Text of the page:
"Get me something in writing about the new sales promotion that I can distribute to the VPs by 5 o'clock!" your boss said moments ago, before scooting off to another meeting. "And make it persuasive!"
You sit staring at your computer screen, your hands frozen, as your blood pressure begins to rise.
Get me something in writing, something persuasive, you mutter to yourself. Like what? A memo, an e-mail? But I can't write!
It's a situation many of us have faced. For many workers, business writing is one of the most difficult and intimidating tasks they must perform on the job.
But experts say that learning to write well--and persuasively--is a critical skill for leaders at all levels and can pave the way to promotions. For those who have already reached senior management, good written communication skills can help enhance your reputation in the organization and help determine whether others will follow your lead.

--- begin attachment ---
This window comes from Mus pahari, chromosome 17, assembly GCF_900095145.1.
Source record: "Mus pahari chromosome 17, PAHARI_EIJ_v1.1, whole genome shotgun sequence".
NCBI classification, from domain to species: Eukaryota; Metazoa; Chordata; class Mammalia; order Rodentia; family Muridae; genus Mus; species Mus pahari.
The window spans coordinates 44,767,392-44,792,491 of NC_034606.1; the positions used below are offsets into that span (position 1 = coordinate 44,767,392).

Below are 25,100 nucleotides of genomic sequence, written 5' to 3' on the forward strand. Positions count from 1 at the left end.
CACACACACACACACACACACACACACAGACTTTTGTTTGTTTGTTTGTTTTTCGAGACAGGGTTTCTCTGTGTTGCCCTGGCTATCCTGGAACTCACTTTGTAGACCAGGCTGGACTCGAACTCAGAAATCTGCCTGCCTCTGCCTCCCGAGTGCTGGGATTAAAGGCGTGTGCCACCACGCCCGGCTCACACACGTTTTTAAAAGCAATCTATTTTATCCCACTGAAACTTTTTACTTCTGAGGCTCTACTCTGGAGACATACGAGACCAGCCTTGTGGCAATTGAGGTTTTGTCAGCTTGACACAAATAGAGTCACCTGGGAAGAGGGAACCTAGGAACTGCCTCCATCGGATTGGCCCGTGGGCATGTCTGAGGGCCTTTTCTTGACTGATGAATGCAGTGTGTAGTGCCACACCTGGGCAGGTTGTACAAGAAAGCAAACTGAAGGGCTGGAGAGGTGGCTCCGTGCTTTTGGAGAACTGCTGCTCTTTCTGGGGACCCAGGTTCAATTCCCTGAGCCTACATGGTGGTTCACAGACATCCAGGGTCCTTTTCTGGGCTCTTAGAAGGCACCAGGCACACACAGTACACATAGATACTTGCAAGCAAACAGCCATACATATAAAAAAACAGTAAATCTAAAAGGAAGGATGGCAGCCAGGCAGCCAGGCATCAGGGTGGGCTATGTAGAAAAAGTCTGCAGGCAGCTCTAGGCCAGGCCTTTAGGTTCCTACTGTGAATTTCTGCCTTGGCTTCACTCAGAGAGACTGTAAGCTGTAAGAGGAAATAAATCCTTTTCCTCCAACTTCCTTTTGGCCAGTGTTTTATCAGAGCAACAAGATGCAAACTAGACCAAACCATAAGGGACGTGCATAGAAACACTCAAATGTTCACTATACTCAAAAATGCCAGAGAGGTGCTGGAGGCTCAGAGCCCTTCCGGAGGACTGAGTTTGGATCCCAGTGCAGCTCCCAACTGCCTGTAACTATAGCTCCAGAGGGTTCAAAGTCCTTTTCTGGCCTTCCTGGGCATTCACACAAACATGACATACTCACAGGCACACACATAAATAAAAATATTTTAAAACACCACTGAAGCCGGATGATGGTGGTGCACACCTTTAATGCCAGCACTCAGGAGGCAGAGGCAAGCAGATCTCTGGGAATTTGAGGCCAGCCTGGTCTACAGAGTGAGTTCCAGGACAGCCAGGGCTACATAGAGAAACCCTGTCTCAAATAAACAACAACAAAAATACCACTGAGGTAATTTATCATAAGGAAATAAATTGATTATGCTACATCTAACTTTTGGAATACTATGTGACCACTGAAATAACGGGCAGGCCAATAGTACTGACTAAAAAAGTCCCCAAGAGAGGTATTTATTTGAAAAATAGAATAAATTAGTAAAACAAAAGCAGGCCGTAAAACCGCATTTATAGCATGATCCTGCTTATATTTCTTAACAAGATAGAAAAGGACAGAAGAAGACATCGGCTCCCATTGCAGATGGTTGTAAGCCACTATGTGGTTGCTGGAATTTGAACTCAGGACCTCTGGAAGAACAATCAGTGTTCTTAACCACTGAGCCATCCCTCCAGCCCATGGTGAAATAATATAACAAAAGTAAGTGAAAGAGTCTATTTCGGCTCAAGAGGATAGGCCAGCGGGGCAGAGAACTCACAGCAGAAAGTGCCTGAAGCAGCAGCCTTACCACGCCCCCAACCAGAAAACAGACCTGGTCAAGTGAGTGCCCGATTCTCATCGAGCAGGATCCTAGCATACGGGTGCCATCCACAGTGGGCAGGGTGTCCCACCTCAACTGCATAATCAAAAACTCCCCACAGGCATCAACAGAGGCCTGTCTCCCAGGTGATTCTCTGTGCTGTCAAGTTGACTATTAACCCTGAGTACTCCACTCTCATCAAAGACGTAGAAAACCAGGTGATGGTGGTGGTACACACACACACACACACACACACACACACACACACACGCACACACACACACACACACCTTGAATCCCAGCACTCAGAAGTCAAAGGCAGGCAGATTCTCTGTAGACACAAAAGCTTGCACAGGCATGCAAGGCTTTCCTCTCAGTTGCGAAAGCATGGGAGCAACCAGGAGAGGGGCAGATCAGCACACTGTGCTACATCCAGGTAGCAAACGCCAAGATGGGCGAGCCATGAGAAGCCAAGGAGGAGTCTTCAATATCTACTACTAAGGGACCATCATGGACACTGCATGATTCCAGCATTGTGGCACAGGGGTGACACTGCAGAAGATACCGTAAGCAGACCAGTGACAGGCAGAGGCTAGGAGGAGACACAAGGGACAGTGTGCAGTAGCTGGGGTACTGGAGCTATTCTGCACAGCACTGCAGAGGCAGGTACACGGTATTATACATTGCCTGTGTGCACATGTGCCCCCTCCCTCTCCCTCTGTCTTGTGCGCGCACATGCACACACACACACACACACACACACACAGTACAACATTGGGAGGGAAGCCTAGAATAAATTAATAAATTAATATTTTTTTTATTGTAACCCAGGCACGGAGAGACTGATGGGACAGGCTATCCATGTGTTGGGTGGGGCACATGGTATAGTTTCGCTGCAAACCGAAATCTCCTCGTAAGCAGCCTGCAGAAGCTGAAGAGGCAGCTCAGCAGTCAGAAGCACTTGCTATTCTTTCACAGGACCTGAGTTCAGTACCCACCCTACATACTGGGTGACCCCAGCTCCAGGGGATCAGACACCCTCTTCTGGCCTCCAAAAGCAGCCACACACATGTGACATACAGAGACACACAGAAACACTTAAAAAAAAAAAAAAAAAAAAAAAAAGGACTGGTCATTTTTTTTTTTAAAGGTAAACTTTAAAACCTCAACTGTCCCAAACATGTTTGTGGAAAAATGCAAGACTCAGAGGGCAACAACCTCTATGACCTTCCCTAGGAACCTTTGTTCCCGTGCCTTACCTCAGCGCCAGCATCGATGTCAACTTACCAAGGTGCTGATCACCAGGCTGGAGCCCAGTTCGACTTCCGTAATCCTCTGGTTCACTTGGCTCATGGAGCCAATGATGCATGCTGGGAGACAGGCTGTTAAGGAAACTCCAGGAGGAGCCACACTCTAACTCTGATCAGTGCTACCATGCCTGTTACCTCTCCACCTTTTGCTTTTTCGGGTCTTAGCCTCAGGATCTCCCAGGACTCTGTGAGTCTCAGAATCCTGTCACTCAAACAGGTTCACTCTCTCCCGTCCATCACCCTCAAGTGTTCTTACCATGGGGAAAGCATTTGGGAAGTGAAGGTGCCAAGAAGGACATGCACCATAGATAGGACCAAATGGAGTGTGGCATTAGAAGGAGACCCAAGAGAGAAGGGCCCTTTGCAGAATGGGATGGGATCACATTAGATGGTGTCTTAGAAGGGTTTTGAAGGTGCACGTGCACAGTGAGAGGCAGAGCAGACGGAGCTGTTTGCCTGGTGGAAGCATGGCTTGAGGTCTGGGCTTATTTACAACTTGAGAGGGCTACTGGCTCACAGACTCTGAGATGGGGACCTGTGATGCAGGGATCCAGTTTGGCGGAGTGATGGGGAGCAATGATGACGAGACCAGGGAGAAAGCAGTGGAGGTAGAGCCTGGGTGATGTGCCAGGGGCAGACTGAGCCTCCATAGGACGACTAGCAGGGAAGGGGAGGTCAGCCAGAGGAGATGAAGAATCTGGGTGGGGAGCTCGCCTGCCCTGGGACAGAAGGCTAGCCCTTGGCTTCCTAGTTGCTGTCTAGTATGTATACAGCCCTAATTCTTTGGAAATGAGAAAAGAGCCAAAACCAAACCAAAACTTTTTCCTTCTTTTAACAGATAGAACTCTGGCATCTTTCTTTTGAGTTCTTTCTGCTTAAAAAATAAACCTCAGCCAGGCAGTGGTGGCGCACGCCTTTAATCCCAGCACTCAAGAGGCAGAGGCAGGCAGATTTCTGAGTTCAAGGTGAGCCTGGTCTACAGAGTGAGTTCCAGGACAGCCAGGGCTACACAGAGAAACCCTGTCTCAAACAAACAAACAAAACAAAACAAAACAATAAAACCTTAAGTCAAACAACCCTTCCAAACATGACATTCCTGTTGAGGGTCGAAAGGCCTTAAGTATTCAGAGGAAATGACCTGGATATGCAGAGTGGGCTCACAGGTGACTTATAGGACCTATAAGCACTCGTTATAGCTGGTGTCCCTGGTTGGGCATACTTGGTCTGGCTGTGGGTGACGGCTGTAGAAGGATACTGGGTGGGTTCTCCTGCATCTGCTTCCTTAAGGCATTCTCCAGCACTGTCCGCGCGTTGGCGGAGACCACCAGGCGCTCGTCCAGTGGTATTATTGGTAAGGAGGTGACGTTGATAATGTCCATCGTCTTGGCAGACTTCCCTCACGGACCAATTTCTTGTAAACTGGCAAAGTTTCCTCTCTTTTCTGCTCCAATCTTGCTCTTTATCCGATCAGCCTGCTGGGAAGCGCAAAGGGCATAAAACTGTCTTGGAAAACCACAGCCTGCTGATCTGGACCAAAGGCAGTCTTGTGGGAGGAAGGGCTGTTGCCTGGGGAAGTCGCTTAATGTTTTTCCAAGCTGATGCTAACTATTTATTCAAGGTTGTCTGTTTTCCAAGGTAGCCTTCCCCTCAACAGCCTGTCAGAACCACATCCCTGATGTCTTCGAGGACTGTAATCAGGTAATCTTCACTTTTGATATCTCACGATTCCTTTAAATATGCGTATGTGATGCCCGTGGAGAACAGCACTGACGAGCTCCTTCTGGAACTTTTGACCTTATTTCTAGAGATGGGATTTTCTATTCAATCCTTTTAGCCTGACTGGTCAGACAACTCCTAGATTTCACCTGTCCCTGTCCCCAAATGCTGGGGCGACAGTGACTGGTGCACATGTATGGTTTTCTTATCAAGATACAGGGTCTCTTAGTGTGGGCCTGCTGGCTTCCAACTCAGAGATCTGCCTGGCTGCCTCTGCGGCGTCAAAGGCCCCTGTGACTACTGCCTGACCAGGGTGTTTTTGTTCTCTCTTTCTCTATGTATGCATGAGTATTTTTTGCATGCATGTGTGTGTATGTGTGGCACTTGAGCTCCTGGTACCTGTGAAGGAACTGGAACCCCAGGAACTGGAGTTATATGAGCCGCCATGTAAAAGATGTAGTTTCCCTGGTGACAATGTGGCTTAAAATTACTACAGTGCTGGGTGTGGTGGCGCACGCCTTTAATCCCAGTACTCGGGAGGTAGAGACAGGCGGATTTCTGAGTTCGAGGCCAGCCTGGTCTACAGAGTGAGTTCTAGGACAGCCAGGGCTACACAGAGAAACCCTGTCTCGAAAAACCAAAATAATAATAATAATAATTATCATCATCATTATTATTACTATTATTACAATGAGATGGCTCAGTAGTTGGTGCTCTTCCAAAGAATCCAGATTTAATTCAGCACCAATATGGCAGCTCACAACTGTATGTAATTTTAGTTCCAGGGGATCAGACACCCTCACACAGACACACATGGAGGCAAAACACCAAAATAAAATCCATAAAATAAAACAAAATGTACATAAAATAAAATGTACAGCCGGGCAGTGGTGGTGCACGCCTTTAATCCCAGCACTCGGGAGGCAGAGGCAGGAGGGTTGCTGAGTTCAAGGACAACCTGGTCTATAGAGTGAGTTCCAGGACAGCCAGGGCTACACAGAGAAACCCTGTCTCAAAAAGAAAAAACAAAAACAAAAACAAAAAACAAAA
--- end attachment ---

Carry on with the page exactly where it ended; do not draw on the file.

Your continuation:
Besides obvious no-nos such as poor spelling and grammar or a failure to proofread what you write, experts cite a number of ideas to bear in mind when writing something in which your objective is to influence others. Here are a few of them:
* Goal. Before starting out, make sure you understand what your goal is and the message you want to deliver. Focus on one or two key points, and make those points early in your message. The impact of your message might be weakened if you try to make too many points at once.
* Clarity. Make sure the points you make in your writing are clear and obvious. Don't assume that the reader will know what you are referring to. Avoid ambiguous language that might confuse readers, cause them to misinterpret your meaning or even make them suspicious of your intent.
* Tone. Carefully consider the feeling or impression you want to leave in your message. Business communication need not always be serious and formal to be persuasive.
Whenever you can, be informal and conversational. Adopt a tone that is appropriate to the message. Obviously, a jovial tone would be ill-advised for a serious message involving a corporate restructuring and layoffs.
Janis Forman, director of management communication at UCLA's Anderson School, advises that "knowing one's audience" is central to any communication.